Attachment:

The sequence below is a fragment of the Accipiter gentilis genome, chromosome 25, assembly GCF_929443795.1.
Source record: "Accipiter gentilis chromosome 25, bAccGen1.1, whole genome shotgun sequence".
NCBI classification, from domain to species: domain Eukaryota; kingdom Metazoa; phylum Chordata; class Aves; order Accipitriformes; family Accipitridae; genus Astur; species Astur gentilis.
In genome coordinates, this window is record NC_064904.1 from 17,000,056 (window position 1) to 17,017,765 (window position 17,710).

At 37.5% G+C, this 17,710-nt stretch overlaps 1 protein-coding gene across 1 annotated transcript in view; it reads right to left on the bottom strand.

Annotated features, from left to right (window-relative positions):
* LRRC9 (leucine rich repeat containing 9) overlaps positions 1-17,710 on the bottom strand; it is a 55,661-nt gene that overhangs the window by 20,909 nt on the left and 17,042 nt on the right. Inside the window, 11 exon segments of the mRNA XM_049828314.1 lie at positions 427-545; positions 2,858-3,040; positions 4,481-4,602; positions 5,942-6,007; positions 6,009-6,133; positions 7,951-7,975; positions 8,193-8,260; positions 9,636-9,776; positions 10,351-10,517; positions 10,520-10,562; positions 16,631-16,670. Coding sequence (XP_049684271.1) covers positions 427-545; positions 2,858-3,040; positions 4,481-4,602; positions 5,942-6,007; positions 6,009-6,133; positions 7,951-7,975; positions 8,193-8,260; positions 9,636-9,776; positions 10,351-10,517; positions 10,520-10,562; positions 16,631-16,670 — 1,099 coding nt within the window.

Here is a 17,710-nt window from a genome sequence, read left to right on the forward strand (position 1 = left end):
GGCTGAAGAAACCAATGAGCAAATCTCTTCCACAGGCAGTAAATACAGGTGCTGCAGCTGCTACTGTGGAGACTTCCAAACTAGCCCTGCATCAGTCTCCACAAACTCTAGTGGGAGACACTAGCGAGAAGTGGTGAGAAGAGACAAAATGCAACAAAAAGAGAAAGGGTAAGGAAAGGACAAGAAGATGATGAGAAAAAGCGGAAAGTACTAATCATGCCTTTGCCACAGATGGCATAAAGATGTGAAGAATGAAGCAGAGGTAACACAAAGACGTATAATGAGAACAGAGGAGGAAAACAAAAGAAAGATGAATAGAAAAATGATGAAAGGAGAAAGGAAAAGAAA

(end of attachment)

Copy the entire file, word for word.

The sequence below is a fragment of the Accipiter gentilis genome, chromosome 25, assembly GCF_929443795.1.
Source record: "Accipiter gentilis chromosome 25, bAccGen1.1, whole genome shotgun sequence".
NCBI classification, from domain to species: domain Eukaryota; kingdom Metazoa; phylum Chordata; class Aves; order Accipitriformes; family Accipitridae; genus Astur; species Astur gentilis.
In genome coordinates, this window is record NC_064904.1 from 17,000,056 (window position 1) to 17,017,765 (window position 17,710).

At 37.5% G+C, this 17,710-nt stretch overlaps 1 protein-coding gene across 1 annotated transcript in view; it reads right to left on the bottom strand.

Annotated features, from left to right (window-relative positions):
* LRRC9 (leucine rich repeat containing 9) overlaps positions 1-17,710 on the bottom strand; it is a 55,661-nt gene that overhangs the window by 20,909 nt on the left and 17,042 nt on the right. Inside the window, 11 exon segments of the mRNA XM_049828314.1 lie at positions 427-545; positions 2,858-3,040; positions 4,481-4,602; positions 5,942-6,007; positions 6,009-6,133; positions 7,951-7,975; positions 8,193-8,260; positions 9,636-9,776; positions 10,351-10,517; positions 10,520-10,562; positions 16,631-16,670. Coding sequence (XP_049684271.1) covers positions 427-545; positions 2,858-3,040; positions 4,481-4,602; positions 5,942-6,007; positions 6,009-6,133; positions 7,951-7,975; positions 8,193-8,260; positions 9,636-9,776; positions 10,351-10,517; positions 10,520-10,562; positions 16,631-16,670 — 1,099 coding nt within the window.

Here is a 17,710-nt window from a genome sequence, read left to right on the forward strand (position 1 = left end):
GGCTGAAGAAACCAATGAGCAAATCTCTTCCACAGGCAGTAAATACAGGTGCTGCAGCTGCTACTGTGGAGACTTCCAAACTAGCCCTGCATCAGTCTCCACAAACTCTAGTGGGAGACACTAGCGAGAAGTGGTGAGAAGAGACAAAATGCAACAAAAAGAGAAAGGGTAAGGAAAGGACAAGAAGATGATGAGAAAAAGCGGAAAGTACTAATCATGCCTTTGCCACAGATGGCATAAAGATGTGAAGAATGAAGCAGAGGTAACACAAAGACGTATAATGAGAACAGAGGAGGAAAACAAAAGAAAGATGAATAGAAAAATGATGAAAGGAGAAAGGAAAAGAAA